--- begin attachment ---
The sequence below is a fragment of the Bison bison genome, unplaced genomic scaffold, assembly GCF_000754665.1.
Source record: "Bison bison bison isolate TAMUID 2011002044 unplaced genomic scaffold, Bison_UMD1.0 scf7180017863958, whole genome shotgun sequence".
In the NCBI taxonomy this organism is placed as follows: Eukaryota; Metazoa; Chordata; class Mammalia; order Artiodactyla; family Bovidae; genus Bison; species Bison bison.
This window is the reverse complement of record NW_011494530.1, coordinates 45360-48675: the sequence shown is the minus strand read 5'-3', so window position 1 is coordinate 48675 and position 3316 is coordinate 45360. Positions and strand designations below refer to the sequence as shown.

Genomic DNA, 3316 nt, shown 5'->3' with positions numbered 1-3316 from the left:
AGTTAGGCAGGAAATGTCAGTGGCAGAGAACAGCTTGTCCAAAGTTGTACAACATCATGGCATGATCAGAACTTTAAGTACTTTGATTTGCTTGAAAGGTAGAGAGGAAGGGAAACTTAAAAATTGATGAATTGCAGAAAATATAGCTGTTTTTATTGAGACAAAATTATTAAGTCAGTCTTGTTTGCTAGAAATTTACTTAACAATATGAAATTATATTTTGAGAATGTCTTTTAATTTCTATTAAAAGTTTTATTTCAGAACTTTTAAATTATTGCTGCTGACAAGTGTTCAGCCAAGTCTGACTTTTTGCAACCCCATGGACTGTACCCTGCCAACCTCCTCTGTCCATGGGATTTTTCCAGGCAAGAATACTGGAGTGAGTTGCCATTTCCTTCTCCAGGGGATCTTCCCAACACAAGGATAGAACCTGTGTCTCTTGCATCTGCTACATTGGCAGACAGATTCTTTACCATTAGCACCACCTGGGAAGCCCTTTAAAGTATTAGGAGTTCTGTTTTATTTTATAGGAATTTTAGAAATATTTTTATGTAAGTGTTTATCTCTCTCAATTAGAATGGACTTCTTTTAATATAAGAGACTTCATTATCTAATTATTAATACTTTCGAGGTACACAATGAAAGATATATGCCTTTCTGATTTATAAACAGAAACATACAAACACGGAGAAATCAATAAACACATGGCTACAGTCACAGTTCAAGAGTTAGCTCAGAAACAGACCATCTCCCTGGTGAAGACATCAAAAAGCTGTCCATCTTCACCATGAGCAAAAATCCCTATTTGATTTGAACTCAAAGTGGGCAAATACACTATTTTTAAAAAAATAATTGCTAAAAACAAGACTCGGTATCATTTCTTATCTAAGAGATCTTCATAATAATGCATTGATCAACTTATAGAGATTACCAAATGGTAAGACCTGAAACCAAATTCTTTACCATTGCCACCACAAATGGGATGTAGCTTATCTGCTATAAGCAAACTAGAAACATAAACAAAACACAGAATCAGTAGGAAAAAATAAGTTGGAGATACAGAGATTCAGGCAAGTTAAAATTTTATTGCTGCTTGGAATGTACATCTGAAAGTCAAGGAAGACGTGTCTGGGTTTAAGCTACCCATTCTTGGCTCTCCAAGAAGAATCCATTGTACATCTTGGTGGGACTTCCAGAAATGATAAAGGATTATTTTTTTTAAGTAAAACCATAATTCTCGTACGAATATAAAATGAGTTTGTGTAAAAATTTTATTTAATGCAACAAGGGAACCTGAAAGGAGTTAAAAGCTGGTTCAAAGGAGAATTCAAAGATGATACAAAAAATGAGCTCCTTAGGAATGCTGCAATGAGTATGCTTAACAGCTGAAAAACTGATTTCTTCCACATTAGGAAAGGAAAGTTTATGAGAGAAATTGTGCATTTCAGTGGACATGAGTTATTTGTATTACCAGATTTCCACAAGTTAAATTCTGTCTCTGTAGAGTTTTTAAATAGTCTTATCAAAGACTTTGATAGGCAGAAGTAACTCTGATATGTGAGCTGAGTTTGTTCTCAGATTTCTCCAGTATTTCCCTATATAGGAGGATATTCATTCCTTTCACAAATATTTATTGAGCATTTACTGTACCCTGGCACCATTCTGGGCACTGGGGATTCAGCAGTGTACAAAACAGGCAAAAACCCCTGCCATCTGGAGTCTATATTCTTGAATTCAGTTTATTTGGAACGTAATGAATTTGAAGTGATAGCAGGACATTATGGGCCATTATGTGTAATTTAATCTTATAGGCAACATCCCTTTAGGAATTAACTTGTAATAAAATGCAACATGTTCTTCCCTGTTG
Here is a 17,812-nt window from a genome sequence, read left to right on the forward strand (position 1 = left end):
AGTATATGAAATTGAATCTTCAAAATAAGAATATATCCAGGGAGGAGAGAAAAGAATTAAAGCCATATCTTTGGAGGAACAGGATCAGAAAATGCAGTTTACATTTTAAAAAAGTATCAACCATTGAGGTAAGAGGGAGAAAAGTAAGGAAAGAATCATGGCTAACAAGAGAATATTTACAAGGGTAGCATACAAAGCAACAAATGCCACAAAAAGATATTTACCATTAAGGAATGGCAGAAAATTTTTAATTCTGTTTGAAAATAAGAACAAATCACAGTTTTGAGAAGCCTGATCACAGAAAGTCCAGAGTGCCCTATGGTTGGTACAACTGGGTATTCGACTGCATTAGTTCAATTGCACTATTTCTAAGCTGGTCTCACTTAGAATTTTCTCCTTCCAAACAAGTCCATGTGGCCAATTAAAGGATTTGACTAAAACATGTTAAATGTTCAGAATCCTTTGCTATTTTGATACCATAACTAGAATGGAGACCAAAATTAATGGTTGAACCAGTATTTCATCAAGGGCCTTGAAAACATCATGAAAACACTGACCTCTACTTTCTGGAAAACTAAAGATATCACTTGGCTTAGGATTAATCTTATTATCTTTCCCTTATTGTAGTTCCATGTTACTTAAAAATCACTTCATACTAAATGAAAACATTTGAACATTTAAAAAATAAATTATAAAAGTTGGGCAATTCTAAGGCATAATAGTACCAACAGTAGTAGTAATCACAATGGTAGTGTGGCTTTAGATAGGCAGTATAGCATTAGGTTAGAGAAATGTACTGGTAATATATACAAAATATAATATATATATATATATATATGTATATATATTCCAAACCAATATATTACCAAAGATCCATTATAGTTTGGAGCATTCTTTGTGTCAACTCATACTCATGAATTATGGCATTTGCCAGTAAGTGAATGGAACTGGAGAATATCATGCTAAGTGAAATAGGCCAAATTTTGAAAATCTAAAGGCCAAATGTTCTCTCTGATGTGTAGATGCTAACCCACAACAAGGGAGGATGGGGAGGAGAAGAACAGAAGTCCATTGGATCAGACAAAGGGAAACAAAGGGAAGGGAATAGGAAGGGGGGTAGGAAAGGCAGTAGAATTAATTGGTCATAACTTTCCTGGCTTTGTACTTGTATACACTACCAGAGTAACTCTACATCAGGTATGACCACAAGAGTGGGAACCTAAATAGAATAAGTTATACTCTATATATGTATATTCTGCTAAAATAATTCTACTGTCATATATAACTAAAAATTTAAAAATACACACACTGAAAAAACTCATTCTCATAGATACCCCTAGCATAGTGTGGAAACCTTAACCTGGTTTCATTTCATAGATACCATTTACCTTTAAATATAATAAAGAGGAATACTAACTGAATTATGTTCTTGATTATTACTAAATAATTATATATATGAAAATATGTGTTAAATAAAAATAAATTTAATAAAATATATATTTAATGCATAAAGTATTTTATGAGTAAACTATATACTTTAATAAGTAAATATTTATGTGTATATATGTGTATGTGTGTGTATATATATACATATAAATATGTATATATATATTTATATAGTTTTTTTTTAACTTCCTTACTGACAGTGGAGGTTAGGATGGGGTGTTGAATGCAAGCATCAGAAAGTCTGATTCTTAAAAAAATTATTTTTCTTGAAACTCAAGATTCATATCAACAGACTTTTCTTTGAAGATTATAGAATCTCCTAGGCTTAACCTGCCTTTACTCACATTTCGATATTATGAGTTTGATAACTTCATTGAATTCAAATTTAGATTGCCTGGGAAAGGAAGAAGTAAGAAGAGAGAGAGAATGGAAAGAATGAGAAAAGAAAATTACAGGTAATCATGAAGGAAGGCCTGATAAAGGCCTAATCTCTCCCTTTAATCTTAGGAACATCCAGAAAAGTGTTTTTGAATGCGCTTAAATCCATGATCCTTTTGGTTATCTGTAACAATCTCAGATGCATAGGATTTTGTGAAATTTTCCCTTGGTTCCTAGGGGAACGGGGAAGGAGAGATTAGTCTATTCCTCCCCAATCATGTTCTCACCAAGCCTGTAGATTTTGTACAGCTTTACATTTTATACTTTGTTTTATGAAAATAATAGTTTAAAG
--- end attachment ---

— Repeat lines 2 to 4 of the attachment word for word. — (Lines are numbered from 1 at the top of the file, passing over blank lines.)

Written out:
Source record: "Bison bison bison isolate TAMUID 2011002044 unplaced genomic scaffold, Bison_UMD1.0 scf7180017863958, whole genome shotgun sequence".
In the NCBI taxonomy this organism is placed as follows: Eukaryota; Metazoa; Chordata; class Mammalia; order Artiodactyla; family Bovidae; genus Bison; species Bison bison.
This window is the reverse complement of record NW_011494530.1, coordinates 45360-48675: the sequence shown is the minus strand read 5'-3', so window position 1 is coordinate 48675 and position 3316 is coordinate 45360. Positions and strand designations below refer to the sequence as shown.